For each issue, the anthology magazine put out by this adventurous U.K.-based publisher of independent graphic design, illustration and comics gives 45 artists a four-color palette and a theme. In the ninth issue, the theme is silence, and the results are magnificent and full of surprises. The comics, each told in images only, range from atmospheric to trippy to jokey to melancholy to epic to creepy. But the two-page illustrations are even more powerful, even if it's not always easy to see how they pertain to the overall concept of silence. Well, except perhaps for the fact that so many of them left me utterly dumbstruck with visual delight.

    Ten spectacular graphic novels from 2014

    Over Easy by Mimi Pond
    When Pond was a broke art student in the 1970s, she took a job at a neighborhood breakfast spot in Oakland, a place with good food, splendid coffee and an endlessly entertaining crew of short-order cooks, waitresses, dishwashers and regular customers. This graphic memoir, influenced by the work of Pond's friend, Alison Bechdel, captures the funky ethos of the time, when hippies, punks and disco aficionados mingled in a Bay Area at the height of its eccentricity. The staff of the Imperial Cafe were forever swapping wisecracks and hopping in and out of each other's beds, which makes them more or less like every restaurant team in history. There's an intoxicating esprit de corps to a well-run everyday joint like the Imperial Cafe, and never has the delight in being part of it been more winningly portrayed.

    Ten spectacular graphic novels from 2014

    The Shadow Hero by Gene Luen Yang and Sonny Liew
    You don't have to be a superhero fan to be utterly charmed by Yang and Liew's revival of a little-known character created in the 1940s by the cartoonist Chu Hing. This version of the Green Turtle, however, is rich in characterization, comedy and luscious period detail from the Chinatown of "San Incendio" (a ringer for San Francisco). Hank, son of a mild-mannered grocer, would like to follow in his father's footsteps, but his restless mother (the book's best character and drawn with masterful nuance by Liew) has other ideas after her thrilling encounter with a superhero. Yang's story effortlessly folds pathos into humor without stooping to either slapstick or cheap "darkness." This is that rare tribute that far surpasses the thing it celebrates.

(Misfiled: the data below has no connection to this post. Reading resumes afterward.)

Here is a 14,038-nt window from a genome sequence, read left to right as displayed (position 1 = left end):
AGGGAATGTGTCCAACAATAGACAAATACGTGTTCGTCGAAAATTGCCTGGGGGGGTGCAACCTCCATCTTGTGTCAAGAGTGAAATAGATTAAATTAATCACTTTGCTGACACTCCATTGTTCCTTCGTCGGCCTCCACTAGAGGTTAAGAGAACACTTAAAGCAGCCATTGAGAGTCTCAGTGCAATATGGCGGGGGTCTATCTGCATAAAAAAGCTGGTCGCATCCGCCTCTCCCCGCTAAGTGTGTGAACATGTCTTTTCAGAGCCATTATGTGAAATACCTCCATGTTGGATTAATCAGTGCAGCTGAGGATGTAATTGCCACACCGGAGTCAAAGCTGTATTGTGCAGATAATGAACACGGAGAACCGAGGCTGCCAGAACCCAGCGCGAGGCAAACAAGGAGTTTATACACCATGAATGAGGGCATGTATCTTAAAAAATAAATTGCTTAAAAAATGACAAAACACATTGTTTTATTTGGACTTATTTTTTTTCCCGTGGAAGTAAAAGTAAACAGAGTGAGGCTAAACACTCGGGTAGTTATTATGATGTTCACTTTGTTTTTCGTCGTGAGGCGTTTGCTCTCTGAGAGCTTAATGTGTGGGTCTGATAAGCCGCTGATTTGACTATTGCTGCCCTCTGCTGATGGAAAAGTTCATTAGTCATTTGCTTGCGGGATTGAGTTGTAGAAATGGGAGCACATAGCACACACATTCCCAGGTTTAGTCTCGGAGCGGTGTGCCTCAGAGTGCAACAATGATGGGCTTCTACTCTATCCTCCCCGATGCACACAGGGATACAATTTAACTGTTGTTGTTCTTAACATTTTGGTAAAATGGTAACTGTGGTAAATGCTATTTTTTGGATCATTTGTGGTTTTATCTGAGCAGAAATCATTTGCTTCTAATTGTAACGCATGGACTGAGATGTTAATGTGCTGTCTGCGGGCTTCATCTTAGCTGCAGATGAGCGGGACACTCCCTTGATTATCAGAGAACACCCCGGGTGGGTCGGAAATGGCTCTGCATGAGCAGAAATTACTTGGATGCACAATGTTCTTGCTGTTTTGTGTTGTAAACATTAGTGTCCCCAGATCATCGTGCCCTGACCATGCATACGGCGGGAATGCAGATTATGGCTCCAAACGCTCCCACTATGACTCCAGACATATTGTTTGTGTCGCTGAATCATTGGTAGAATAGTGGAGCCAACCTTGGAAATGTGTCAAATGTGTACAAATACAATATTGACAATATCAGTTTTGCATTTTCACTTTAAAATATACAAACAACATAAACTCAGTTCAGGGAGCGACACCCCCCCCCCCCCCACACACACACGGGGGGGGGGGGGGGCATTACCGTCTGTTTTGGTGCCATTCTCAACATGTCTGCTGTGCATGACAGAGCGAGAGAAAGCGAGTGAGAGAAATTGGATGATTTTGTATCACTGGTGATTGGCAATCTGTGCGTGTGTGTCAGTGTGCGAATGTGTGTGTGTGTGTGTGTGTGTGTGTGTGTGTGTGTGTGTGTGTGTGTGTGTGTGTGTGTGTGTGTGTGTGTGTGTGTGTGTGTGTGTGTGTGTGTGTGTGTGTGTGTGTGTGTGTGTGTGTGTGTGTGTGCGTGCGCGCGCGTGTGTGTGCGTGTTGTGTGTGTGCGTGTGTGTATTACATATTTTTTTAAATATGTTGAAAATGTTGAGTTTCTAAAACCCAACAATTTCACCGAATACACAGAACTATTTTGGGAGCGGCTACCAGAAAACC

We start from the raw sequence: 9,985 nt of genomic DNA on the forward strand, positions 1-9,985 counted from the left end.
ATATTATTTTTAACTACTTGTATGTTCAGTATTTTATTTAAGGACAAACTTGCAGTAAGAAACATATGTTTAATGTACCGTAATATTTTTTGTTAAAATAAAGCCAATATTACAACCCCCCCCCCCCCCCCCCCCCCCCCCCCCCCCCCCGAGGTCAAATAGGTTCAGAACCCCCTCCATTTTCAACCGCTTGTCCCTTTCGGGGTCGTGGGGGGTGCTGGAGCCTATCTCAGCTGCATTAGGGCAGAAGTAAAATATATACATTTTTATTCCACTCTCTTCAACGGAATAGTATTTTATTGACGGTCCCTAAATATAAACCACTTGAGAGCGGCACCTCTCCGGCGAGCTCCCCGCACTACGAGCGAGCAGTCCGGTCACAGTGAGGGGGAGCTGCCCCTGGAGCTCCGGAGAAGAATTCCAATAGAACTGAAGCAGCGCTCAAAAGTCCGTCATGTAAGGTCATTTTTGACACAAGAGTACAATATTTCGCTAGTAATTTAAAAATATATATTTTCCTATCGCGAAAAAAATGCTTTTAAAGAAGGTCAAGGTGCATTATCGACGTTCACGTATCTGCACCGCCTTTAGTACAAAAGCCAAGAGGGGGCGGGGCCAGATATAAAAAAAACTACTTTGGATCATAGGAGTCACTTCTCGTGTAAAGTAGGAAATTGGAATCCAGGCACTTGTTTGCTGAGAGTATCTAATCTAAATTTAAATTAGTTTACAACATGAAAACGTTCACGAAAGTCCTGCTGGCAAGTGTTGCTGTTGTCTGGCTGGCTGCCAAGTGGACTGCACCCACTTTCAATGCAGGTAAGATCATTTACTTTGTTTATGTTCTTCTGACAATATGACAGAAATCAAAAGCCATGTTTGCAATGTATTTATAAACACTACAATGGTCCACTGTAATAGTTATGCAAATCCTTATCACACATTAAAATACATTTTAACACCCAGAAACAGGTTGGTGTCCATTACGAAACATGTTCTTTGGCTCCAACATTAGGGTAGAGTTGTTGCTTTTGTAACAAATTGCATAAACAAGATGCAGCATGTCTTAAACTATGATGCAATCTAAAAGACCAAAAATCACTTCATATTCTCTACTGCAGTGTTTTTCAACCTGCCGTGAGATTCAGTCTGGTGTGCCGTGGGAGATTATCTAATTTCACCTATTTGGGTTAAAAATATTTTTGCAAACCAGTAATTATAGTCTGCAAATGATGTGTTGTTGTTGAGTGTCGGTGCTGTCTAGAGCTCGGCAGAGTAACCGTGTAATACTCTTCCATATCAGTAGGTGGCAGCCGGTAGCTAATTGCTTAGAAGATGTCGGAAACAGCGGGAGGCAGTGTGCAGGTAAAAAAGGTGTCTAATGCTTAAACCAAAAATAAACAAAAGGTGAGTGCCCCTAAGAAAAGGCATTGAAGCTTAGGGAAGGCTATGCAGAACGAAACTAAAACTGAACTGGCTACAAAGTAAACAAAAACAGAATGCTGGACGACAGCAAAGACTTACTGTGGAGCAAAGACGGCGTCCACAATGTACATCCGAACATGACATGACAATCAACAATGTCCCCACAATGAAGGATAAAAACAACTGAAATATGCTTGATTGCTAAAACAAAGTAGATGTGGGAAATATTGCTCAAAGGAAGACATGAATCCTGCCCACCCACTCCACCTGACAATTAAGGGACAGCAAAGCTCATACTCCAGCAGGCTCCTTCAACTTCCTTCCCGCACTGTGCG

Ten spectacular graphic novels from 2014

    Shoplifter by Michael Cho
    Corinna Park, former English major, works, unhappily, in a Toronto advertising agency. When the dissatisfaction of the past five years begins to oppress her, she lets off steam by pilfering magazines from a local convenience store. Cho's moody character study is as much about city life as it is about Corinna. He depicts her falling asleep in front of the TV in her condo, brooding on the subway, roaming the crowded streets after a budding romance goes awry. Like a great short story, this is a simple tale of a young woman figuring out how to get her life back, but if feels as if it contains so much of contemporary existence -- its comforts, its loneliness, its self-deceptions -- suspended in wintery amber.

    Ten spectacular graphic novels from 2014

    Through the Woods by Emily Carroll
    This collection of archetypal horror, fairy and ghost stories, all about young girls, comes lushly decked in Carroll's inky black, snowy white and blood-scarlet art. A young bride hears her predecessor's bones singing from under the floorboards, two friends make the mistake of pretending to summon the spirits of the dead, a family of orphaned siblings disappears one by one into the winter nights. Carroll's color-saturated images can be jagged, ornate and gruesome, but she also knows how to chill with absence, shadows and a single staring eye. Literary readers who cherish the work of Kelly Link or the late Angela Carter's collection, "The Bloody Chamber," will adore the violent beauty on these pages.

  • Recent Slide Shows

Comments

0 Comments

Comment Preview

Your name will appear as username ( settings | log out )

You may use these HTML tags and attributes: <a href=""> <b> <em> <strong> <i> <blockquote>